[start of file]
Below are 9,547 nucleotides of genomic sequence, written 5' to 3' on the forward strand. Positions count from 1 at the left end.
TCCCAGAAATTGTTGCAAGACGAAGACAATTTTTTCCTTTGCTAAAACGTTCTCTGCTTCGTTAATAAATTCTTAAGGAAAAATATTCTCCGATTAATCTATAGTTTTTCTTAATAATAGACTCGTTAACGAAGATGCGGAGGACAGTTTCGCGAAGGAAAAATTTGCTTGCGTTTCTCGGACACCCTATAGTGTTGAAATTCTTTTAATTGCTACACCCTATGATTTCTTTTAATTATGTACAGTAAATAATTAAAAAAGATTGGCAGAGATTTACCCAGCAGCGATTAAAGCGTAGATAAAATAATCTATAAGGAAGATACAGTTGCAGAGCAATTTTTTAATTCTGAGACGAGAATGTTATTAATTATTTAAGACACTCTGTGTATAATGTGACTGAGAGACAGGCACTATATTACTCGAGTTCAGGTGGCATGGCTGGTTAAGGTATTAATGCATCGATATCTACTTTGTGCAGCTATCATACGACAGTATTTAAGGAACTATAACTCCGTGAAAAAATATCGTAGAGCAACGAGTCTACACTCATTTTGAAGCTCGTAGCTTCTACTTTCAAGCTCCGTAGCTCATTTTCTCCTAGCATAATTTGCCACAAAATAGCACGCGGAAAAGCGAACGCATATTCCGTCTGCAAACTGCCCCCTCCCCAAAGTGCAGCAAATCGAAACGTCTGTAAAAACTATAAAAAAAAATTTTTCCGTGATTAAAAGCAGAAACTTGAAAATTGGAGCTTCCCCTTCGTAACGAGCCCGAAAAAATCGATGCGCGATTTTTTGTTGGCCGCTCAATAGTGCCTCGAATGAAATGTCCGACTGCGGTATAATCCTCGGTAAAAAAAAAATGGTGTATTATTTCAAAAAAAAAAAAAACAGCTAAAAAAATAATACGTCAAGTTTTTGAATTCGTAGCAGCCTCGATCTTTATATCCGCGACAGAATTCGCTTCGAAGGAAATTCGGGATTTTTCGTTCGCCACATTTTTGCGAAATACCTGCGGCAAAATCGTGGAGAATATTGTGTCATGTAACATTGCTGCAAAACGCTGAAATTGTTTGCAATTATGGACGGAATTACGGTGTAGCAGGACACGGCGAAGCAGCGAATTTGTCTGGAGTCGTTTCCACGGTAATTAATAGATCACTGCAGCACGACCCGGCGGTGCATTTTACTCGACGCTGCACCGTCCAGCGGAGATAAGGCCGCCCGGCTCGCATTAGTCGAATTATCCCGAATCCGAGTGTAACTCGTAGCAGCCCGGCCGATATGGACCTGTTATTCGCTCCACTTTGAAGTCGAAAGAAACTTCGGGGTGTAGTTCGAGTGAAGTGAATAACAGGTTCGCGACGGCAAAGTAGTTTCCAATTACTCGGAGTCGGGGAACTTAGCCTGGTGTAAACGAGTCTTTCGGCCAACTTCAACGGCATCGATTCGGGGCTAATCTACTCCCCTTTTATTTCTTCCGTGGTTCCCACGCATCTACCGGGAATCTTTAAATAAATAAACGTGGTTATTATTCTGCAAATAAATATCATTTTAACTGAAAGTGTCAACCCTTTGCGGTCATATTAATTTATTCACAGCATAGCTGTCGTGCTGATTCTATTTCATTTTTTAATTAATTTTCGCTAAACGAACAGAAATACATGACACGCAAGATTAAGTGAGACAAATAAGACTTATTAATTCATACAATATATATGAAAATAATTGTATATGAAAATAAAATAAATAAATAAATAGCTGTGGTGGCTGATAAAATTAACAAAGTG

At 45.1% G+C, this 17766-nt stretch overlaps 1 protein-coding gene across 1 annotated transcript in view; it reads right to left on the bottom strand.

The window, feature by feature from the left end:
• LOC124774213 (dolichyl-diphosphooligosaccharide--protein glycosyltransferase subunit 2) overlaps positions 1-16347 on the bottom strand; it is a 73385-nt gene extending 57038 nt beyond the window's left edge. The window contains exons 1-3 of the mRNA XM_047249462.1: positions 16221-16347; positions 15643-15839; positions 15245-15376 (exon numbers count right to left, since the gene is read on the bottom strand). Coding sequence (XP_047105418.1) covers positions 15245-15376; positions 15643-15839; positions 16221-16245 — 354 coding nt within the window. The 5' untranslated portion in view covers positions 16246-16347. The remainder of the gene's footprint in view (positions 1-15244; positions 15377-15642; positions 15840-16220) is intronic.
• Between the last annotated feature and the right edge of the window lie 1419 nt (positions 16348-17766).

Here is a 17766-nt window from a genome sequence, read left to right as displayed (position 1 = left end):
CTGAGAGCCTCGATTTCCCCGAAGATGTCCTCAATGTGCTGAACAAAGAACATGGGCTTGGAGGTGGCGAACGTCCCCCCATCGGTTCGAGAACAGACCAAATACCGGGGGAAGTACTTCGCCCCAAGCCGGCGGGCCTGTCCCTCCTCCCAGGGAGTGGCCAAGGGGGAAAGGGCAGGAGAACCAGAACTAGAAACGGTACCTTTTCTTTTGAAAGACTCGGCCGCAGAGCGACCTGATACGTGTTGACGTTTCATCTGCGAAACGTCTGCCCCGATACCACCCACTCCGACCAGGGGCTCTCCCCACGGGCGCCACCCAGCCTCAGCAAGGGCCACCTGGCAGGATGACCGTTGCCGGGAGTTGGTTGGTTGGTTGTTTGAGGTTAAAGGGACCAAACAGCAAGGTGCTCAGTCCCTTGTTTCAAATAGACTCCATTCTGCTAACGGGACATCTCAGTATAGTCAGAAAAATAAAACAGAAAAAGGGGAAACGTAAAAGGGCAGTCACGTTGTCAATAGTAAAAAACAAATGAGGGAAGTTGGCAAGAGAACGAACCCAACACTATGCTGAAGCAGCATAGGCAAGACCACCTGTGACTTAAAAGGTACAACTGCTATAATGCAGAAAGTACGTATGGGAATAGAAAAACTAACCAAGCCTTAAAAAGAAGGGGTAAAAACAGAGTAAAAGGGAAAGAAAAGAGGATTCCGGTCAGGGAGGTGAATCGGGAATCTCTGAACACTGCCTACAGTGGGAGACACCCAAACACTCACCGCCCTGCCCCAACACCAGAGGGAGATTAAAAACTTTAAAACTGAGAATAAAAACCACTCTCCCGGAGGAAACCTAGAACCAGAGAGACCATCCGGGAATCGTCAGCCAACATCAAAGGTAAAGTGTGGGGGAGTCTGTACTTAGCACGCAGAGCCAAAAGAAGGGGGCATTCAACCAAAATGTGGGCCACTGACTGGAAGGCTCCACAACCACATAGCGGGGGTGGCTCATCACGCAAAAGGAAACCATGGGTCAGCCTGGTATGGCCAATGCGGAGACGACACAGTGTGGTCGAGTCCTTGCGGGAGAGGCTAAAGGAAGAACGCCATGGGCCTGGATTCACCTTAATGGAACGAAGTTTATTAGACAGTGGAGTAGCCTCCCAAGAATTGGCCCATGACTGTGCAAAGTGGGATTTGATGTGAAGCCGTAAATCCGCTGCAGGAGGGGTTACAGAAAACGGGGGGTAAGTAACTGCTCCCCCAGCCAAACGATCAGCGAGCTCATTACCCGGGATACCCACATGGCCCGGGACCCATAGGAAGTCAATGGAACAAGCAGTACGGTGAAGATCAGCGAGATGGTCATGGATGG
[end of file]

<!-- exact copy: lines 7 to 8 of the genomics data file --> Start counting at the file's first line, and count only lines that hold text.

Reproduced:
Here is a 17766-nt window from a genome sequence, read left to right as displayed (position 1 = left end):
CTGAGAGCCTCGATTTCCCCGAAGATGTCCTCAATGTGCTGAACAAAGAACATGGGCTTGGAGGTGGCGAACGTCCCCCCATCGGTTCGAGAACAGACCAAATACCGGGGGAAGTACTTCGCCCCAAGCCGGCGGGCCTGTCCCTCCTCCCAGGGAGTGGCCAAGGGGGAAAGGGCAGGAGAACCAGAACTAGAAACGGTACCTTTTCTTTTGAAAGACTCGGCCGCAGAGCGACCTGATACGTGTTGACGTTTCATCTGCGAAACGTCTGCCCCGATACCACCCACTCCGACCAGGGGCTCTCCCCACGGGCGCCACCCAGCCTCAGCAAGGGCCACCTGGCAGGATGACCGTTGCCGGGAGTTGGTTGGTTGGTTGTTTGAGGTTAAAGGGACCAAACAGCAAGGTGCTCAGTCCCTTGTTTCAAATAGACTCCATTCTGCTAACGGGACATCTCAGTATAGTCAGAAAAATAAAACAGAAAAAGGGGAAACGTAAAAGGGCAGTCACGTTGTCAATAGTAAAAAACAAATGAGGGAAGTTGGCAAGAGAACGAACCCAACACTATGCTGAAGCAGCATAGGCAAGACCACCTGTGACTTAAAAGGTACAACTGCTATAATGCAGAAAGTACGTATGGGAATAGAAAAACTAACCAAGCCTTAAAAAGAAGGGGTAAAAACAGAGTAAAAGGGAAAGAAAAGAGGATTCCGGTCAGGGAGGTGAATCGGGAATCTCTGAACACTGCCTACAGTGGGAGACACCCAAACACTCACCGCCCTGCCCCAACACCAGAGGGAGATTAAAAACTTTAAAACTGAGAATAAAAACCACTCTCCCGGAGGAAACCTAGAACCAGAGAGACCATCCGGGAATCGTCAGCCAACATCAAAGGTAAAGTGTGGGGGAGTCTGTACTTAGCACGCAGAGCCAAAAGAAGGGGGCATTCAACCAAAATGTGGGCCACTGACTGGAAGGCTCCACAACCACATAGCGGGGGTGGCTCATCACGCAAAAGGAAACCATGGGTCAGCCTGGTATGGCCAATGCGGAGACGACACAGTGTGGTCGAGTCCTTGCGGGAGAGGCTAAAGGAAGAACGCCATGGGCCTGGATTCACCTTAATGGAACGAAGTTTATTAGACAGTGGAGTAGCCTCCCAAGAATTGGCCCATGACTGTGCAAAGTGGGATTTGATGTGAAGCCGTAAATCCGCTGCAGGAGGGGTTACAGAAAACGGGGGGTAAGTAACTGCTCCCCCAGCCAAACGATCAGCGAGCTCATTACCCGGGATACCCACATGGCCCGGGACCCATAGGAAGTCAATGGAACAAGCAGTACGGTGAAGATCAGCGAGATGGTCATGGATGG